I recommend this option if you speak French
In February of 2011 I was excited to receive an email from Dr. Luiz Bermudez detailing a summer research opportunity in Toulouse, France. The program was exactly what I was looking for. It would allow a student to gain research experience while living abroad and learning about another culture. I applied for the position and was fortunate enough to be selected. Over the next few months I spent many hours planning out the experience with CVM and researchers/administrators at Ecole Nationale Vétérinaire de Toulouse (ENVT).
A few days after completing my finals I left for France to begin the project. Unfortunately, I resigned from my position after only one week due to a family issue. I felt an enormous sense of disappointment, as many people invested a lot of time, effort and money into creating the research partnership. While I was only at ENVT for one week, I feel as though I learned a great deal during my time there and throughout the planning process. I hope to detail a few things that may be beneficial to any future students who choose to work a summer at the veterinary school in Toulouse.
It takes a long time to plan out all of the details that go into spending the summer abroad. While OSU provided the funding for my project, everything else was arranged with the ENVT staff, who, unlike most of the faculty at Oregon State, do not check their email everyday. There were times that it took as long as 2 weeks to get a response to a question.
Many of the forms that I was required to fill out were in French and had to be translated before being passed along to me. There were forms for me and forms for CVM to fill out. This took quite a bit of time.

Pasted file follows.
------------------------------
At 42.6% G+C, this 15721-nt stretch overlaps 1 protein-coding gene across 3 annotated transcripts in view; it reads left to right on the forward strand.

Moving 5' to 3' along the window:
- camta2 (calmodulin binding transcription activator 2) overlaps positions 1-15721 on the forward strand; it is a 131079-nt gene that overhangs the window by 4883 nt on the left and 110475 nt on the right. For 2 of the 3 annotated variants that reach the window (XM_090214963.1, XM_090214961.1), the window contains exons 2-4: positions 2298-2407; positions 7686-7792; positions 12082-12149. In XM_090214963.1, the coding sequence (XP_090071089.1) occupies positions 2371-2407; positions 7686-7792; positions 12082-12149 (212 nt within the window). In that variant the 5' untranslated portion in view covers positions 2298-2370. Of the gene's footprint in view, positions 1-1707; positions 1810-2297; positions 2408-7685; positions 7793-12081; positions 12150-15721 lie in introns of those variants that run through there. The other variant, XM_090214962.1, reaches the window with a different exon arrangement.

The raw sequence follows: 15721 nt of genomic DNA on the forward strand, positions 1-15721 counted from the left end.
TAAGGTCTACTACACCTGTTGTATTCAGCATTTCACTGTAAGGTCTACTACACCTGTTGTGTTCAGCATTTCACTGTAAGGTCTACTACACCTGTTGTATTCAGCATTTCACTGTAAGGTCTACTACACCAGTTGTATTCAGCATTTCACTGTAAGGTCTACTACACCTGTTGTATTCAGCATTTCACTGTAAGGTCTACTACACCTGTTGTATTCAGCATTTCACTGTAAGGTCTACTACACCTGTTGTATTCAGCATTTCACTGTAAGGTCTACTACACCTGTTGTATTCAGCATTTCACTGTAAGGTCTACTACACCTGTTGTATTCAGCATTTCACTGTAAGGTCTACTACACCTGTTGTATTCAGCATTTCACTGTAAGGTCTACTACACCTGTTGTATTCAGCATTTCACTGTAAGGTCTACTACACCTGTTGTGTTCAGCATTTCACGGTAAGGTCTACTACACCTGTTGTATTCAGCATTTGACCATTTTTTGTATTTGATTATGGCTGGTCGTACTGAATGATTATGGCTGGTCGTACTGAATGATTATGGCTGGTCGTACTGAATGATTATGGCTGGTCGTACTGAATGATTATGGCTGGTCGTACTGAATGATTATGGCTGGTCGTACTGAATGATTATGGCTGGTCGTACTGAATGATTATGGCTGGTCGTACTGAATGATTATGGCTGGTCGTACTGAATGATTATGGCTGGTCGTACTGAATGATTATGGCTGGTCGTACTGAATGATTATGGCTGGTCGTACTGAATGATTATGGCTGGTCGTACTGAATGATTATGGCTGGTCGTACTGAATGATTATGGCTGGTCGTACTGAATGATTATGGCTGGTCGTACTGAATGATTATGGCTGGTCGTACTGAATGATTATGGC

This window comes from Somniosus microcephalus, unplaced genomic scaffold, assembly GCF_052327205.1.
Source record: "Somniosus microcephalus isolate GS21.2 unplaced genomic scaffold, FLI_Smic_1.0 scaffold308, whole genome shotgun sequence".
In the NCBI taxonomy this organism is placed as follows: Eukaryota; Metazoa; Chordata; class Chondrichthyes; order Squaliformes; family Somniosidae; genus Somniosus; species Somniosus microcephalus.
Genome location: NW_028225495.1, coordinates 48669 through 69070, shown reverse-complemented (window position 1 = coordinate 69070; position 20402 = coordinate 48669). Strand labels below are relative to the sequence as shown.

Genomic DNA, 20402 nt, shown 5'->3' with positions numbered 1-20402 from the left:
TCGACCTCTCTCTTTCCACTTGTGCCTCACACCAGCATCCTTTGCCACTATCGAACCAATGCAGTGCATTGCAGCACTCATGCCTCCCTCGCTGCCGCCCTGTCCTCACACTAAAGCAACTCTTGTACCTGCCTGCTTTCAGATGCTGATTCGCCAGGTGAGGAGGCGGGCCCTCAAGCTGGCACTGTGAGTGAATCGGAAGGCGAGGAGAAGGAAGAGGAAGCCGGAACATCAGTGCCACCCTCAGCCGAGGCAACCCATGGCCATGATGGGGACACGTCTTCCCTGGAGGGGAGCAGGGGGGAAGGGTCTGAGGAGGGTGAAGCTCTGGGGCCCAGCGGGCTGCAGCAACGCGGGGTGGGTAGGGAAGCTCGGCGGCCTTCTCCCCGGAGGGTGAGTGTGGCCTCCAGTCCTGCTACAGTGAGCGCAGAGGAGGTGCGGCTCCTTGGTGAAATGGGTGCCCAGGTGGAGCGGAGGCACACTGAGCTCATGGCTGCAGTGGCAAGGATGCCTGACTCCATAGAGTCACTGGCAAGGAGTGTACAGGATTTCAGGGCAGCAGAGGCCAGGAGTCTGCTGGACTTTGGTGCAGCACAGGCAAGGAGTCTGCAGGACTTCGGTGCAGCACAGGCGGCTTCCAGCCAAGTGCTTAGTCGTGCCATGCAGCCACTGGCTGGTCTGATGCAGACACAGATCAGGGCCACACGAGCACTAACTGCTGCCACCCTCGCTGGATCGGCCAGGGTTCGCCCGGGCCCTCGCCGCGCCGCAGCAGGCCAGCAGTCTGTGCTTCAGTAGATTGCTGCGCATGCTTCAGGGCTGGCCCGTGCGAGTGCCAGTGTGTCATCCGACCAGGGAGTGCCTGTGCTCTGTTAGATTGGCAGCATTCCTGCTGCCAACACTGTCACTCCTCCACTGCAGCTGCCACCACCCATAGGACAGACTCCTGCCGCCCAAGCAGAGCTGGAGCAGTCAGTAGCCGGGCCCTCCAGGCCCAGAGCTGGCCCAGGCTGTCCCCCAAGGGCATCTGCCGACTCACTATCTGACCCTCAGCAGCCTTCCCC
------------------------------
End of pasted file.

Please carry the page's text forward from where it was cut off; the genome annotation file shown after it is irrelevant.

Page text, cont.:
I was surprised to find out that the veterinary school is over half an hour from the city center. This meant that it required at least 20-minutes to reach the nearest grocery store or restaurant.
The ability to speak French and to communicate effectively is essential to be able to benefit from this experience, from planning to time spent at the veterinary school. While Catherine Viguié, the researcher I was working with, spoke fluent English, the other people I met spoke only French. I had to rely on Catherine to answer all of my questions and for my communication with most of the other people in the laboratory. This complicated both my ability to work on various projects and to meet new people. I was also informed that, if I had been able to speak French, I could have had the opportunity to work in the clinics at the veterinary school when not busy with my research project, a significant amount of time because my contributions to the research project only required a few hours each day.
Some advice to future CVM/ENVT students:
Get as much information as possible about the area and project before leaving and make sure you understand exactly what is meant. Even though we attempted to have all of the details arranged before I left, there were still a few surprises when I arrived in Toulouse. For example, in my communication with ENVT, I was told that I would be provided with a flat. Upon arrival I was placed into a dorm room for which I paid, and I was one of a very few students in the building, making it difficult to meet French students.
Be sure to define what role an OSU student has in the research project. There were a few assays that I was not cleared to run because of my status as a foreign student.
It was with great sadness that I was forced to leave my role at ENVT where I would have had the opportunity to work with a supervisor as knowledgeable and supportive as Catherine Viguié. During my short time in France she showed me extraordinary kindness and put a lot of effort into ensuring that I enjoyed my stay. Though I was not able to complete my research project, I feel as though I learned a great deal. I hope that my experience helps future Oregon State students who wish to spend time at ENVT.
Sean Brady, Class of 2013